As a child in Upper Michigan, Shawna Kemppainen was always aware of her privilege. But it wasn’t until her time volunteering for Care and Share Food Bank in 2004 that she came face to face with it.
While manning the food bank’s phone lines, Kemppainen answered a call from a woman in her 60s. The woman had enough food, she explained, but her husband’s medical bills left little to spare for basic necessities like toothpaste and soap. Did Kemppainen know where she could find some?
“I literally hung up the phone and was like, ‘What country am I living in? This is a senior citizen who cannot afford toothpaste because of the cost of her health care,’” Kemppainen said. “It really was a gut punch for me: ‘I should be doing more. How can I do more?’”
A week later, Kemppainen left behind a career in journalism for her first foray into the nonprofit world, as a grant writer for Care and Share. She has spent the past 6½ years as executive director of The Place — formerly Urban Peak — an organization that helps lead Pikes Peak-area youth out of homelessness.
“To reach our full potential, we have to have the basic needs met,” Kemppainen said. “If you’re hungry, or if you don’t have a place to live, it’s really hard to focus on actualizing yourself. I’ve always been drawn to helping people with those basic needs.”
Those in The Place’s target demographic — people 15 to 24 years old — are at a critical developmental stage, and lacking those basic needs during that time could become a lifelong detriment, Kemppainen said.
“Eighteen is not a magical age where suddenly you know how to adult,” she said. “Especially if a young person has fallen into homelessness, they often have a lot of toxic stress that’s happening that compounds whatever other transitions that they’re going through. … Our job is really helping youth see that they have a choice about what they want their future to be. They have the same dreams as any other young person — they just haven’t often had the structure and support to help them see how to get there.”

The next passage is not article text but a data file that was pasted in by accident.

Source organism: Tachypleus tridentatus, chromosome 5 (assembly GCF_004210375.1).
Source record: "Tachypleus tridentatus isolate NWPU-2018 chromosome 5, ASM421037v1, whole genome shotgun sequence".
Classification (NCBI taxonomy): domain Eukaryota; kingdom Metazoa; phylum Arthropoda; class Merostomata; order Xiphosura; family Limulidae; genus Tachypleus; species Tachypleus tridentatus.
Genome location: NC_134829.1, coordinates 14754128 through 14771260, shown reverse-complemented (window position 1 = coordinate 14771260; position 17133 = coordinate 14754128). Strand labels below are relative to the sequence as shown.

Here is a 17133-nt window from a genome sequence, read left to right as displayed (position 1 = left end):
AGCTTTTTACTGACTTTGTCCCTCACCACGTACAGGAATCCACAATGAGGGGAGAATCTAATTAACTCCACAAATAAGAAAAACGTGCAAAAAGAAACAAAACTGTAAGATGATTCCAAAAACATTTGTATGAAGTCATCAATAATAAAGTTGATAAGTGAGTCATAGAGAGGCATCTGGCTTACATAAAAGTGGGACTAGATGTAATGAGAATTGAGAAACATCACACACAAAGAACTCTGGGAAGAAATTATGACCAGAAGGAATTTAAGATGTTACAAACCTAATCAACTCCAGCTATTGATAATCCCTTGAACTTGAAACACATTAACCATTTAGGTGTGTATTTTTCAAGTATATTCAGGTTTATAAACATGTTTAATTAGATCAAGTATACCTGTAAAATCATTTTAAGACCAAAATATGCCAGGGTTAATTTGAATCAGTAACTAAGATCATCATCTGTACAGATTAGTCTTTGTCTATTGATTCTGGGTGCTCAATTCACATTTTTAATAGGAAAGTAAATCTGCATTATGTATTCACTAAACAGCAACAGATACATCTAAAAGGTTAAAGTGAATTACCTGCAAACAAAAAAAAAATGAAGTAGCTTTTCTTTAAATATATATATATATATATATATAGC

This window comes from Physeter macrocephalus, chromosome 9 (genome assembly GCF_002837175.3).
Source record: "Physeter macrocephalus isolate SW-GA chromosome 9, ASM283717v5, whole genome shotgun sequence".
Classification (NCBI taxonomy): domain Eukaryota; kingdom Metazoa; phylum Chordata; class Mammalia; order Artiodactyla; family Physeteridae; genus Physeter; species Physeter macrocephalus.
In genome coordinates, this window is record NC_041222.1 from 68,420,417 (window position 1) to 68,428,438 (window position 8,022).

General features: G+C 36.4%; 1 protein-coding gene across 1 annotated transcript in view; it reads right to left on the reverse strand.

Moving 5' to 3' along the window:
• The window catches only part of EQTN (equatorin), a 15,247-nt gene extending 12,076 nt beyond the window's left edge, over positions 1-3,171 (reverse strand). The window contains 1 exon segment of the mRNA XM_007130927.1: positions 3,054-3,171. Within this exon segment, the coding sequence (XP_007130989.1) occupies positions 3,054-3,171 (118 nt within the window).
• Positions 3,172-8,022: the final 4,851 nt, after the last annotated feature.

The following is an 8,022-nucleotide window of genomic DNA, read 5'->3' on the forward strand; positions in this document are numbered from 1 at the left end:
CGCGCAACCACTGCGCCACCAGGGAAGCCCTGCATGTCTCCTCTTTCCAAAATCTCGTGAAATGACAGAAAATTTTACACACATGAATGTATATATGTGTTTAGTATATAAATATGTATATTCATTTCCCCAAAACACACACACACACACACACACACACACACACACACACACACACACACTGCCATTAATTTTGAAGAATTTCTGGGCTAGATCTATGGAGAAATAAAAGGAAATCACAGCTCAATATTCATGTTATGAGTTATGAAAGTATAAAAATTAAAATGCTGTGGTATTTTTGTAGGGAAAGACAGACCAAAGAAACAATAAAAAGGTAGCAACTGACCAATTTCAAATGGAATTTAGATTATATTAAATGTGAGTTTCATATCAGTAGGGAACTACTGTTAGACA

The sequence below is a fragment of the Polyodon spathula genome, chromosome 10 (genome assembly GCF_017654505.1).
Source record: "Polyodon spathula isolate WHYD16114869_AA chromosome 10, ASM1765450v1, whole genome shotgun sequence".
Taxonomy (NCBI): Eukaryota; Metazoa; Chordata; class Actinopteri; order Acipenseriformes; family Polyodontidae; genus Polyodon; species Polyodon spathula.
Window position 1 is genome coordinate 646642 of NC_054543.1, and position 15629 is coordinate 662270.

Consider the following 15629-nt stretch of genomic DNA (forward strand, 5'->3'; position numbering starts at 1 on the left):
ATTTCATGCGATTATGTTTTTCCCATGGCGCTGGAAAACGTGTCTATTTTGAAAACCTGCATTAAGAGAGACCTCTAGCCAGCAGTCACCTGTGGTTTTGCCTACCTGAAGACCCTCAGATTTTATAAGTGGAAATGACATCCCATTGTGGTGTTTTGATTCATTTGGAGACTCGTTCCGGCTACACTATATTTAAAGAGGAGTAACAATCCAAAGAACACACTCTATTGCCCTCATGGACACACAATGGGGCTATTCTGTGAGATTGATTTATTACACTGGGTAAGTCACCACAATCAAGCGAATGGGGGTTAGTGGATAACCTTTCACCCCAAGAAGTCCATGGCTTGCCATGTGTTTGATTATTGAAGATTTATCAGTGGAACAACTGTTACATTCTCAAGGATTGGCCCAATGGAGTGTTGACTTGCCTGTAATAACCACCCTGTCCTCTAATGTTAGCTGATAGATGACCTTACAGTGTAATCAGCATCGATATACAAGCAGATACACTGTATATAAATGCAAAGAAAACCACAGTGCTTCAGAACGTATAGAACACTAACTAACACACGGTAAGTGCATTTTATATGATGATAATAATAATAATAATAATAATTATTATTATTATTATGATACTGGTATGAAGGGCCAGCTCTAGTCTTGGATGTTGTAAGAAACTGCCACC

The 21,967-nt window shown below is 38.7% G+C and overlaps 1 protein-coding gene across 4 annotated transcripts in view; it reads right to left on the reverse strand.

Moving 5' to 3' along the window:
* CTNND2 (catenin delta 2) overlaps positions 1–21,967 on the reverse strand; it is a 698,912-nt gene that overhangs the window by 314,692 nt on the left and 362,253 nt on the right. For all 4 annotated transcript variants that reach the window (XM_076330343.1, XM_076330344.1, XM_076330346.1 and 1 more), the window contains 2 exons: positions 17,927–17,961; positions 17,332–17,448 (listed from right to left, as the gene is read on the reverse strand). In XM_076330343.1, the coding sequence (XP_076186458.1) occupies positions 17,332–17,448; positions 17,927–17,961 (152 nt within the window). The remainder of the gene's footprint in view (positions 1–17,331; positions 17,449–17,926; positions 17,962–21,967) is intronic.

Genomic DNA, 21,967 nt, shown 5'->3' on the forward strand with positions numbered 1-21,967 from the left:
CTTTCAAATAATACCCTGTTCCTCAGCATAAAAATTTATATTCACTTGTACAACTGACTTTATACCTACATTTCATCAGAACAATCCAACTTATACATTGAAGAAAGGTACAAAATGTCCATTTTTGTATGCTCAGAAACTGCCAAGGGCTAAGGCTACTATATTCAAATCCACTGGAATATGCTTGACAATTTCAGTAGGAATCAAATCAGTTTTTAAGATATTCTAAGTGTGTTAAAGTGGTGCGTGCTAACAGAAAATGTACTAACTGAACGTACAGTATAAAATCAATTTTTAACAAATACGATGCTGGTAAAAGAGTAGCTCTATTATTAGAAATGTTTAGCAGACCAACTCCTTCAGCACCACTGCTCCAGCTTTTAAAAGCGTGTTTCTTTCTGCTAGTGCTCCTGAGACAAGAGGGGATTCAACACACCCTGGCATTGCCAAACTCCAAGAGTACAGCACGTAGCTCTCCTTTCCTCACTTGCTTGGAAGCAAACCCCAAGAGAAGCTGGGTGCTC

A self-described “pragmatic idealist,” Kemppainen wants to help both clients and staff formulate a vision for their future while also keeping sight of the present reality.
“I’m really flexible, and I think that walking alongside people is the most important thing we can do to help them reflect in themselves who they can be,” she said. “Accountability is the backbone of compassion. Compassion won’t work to change things if accountability isn’t riding along with it.”
For Kemppainen, the greatest reward is seeing young people celebrate success as they themselves have defined it, as well as knowing they have found a place where they belong.
“It is so important to bring yourself to work. You shouldn’t check who you are at the door, because it’s hard to follow someone who’s not authentic,” she said. “We all need to feel like we can belong somewhere. I think finding that is so much clearer when you’re being authentic.”